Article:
Taking a deep breath, I went to every door to make sure they were locked. A tightness rose from my abdomen to my throat as I looked at my watch—10:50. Would Paul be early? Had he bluffed about coming at 11:00?
My eyes scanned the driveway for his car. Nothing. If I did not get out before he arrived, he could block my exit from our narrow driveway, which was carved out of the side of a steep hill. There was no other safe way out with a car. I did not know who this man was anymore—had I ever? Our house was nestled in the trees and quite isolated. Would he hurt me? Would they find my lifeless body in a ditch?
My breathing quick and shallow, I drove out of the driveway at 10:52. I was so glad it was a school day and that Daniel and Jessica would not be home for hours. If Paul came the most direct way to the house, I would pass him if I exited the driveway by turning right, so I turned left, took a deep breath, and drove down the road.
The windows! I slammed on the brakes. I had forgotten about the windows! Were any of them unlocked? If so, with no alarm system in our house, all Paul had to do was slide a window open and he would be inside.
My pulse raging, my hands trembling, I turned the car around. Would I make it? I had to try. I stopped at the top of the driveway and peered down. Paul’s car was not there. I parked on the side of the road so Paul could not block my exit, locked the car, and then ran down the driveway to the house. From the outside, I checked every ground-level window, hoping they would all be locked. Two were unlatched and opened easily. Damn it! I hurried to the front door, raced inside to the problem windows, and secured them. Then I ran out and sprinted to my car.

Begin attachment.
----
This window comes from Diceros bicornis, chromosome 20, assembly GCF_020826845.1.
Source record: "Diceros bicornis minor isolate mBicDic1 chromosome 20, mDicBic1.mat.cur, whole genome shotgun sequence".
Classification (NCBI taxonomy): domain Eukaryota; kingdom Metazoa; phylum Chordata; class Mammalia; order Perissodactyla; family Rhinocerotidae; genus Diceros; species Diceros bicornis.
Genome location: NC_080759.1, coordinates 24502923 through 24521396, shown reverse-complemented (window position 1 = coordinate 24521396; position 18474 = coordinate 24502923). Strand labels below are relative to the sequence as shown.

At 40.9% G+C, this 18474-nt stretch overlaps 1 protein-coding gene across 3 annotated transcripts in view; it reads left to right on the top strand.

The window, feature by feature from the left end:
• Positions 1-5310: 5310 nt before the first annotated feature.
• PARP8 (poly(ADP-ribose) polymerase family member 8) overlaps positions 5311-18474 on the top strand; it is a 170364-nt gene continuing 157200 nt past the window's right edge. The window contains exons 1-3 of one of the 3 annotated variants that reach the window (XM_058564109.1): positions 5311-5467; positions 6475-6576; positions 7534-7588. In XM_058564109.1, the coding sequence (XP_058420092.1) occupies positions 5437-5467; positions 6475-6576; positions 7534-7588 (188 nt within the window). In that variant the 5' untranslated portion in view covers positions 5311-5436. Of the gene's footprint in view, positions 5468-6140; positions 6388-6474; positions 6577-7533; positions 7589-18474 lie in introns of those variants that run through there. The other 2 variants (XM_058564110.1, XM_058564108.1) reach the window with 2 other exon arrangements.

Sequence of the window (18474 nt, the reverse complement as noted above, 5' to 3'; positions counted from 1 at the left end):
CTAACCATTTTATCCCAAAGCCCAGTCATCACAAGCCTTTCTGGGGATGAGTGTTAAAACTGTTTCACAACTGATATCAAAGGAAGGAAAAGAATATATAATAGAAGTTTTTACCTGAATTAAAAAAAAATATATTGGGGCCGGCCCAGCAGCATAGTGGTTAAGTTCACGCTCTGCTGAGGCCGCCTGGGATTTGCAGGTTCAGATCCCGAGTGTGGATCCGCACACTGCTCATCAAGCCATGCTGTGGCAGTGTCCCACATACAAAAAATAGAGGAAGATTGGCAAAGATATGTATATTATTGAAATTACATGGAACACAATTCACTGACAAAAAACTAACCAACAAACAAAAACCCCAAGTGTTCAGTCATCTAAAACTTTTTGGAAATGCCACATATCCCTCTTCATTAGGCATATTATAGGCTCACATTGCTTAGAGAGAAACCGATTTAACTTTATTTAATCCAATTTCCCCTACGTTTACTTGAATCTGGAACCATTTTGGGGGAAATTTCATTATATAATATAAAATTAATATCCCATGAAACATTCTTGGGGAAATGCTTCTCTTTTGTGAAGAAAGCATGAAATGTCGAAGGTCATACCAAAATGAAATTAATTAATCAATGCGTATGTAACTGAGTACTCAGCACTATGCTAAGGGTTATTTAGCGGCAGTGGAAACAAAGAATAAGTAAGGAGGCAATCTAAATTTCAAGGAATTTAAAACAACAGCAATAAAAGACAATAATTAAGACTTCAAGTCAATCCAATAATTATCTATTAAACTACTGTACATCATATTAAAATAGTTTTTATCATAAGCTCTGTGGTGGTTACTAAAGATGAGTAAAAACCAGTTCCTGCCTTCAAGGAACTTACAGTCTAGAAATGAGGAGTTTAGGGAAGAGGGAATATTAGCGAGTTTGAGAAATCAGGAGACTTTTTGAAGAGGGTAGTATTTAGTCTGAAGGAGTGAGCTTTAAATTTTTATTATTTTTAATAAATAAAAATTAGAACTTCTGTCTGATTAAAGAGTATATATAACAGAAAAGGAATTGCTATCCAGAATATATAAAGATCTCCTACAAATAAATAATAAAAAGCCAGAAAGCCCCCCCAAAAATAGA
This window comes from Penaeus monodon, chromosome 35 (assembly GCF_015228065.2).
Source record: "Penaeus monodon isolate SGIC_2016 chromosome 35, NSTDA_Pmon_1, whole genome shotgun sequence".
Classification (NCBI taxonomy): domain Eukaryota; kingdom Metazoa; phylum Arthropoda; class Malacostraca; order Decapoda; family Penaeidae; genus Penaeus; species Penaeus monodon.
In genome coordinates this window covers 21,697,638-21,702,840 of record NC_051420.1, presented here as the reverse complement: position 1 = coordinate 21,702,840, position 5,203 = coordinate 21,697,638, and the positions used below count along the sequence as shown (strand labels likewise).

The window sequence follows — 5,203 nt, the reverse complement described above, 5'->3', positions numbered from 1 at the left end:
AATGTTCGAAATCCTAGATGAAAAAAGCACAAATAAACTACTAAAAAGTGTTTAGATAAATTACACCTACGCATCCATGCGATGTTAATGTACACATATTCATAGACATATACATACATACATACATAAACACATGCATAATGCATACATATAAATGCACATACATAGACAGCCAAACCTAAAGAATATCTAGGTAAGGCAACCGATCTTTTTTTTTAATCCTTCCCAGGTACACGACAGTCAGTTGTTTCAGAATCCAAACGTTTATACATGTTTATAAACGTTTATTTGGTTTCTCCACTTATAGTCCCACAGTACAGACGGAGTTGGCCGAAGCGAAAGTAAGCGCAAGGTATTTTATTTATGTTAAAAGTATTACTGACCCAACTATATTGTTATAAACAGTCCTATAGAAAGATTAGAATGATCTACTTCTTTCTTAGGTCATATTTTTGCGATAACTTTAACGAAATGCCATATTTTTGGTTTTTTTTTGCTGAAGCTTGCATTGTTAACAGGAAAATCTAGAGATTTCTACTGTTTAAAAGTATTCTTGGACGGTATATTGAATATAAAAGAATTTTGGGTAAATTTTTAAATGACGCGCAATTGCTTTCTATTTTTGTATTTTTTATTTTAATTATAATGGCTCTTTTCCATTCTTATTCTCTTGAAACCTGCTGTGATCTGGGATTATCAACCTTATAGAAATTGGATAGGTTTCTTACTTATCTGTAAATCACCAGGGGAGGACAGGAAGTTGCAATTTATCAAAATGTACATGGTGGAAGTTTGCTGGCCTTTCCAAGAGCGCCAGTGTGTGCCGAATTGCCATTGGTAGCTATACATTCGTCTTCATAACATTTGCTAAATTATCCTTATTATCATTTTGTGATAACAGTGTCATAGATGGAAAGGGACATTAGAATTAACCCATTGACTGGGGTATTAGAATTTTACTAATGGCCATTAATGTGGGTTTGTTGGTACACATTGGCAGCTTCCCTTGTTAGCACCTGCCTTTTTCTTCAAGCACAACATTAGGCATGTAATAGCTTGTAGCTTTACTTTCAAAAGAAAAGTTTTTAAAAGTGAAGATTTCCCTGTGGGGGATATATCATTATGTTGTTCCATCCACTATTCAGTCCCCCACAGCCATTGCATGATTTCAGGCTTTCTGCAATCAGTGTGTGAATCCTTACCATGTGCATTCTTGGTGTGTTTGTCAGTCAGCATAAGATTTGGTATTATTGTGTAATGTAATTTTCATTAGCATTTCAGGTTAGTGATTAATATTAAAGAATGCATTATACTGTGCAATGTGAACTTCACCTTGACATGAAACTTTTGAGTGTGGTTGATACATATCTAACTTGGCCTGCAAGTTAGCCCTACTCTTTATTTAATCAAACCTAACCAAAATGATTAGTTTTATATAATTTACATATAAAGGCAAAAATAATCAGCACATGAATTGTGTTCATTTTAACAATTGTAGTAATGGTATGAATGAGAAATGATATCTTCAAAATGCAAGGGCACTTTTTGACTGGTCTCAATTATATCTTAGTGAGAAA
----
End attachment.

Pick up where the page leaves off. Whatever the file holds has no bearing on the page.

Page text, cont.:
I felt transported, as if I were above my body watching the scene unfold below me like a movie. But this wasn’t a movie. It was my life. It was real. It was now.
Halfway up the driveway, seconds away from the safety of my car, a thought flashed through my mind—had I locked the front door? I tried to replay my exit from the house in my mind, but with adrenaline coursing through my veins, I had no memory of whether or not I had secured the front door. I had to be sure. I ran back. At least if Paul drove in now, I could scramble up the rocky embankment that separated our driveway from the road above.
I reached the front door and turned the handle. I had locked it. Sweat pouring from my brow, I hurried back up the driveway, looked around for Paul’s car, and then jumped into mine. It was 10:56 when I drove away.
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Identifying names, places, events, characteristics, etc. that I discuss here and in my book have been altered to protect the identity of everyone involved.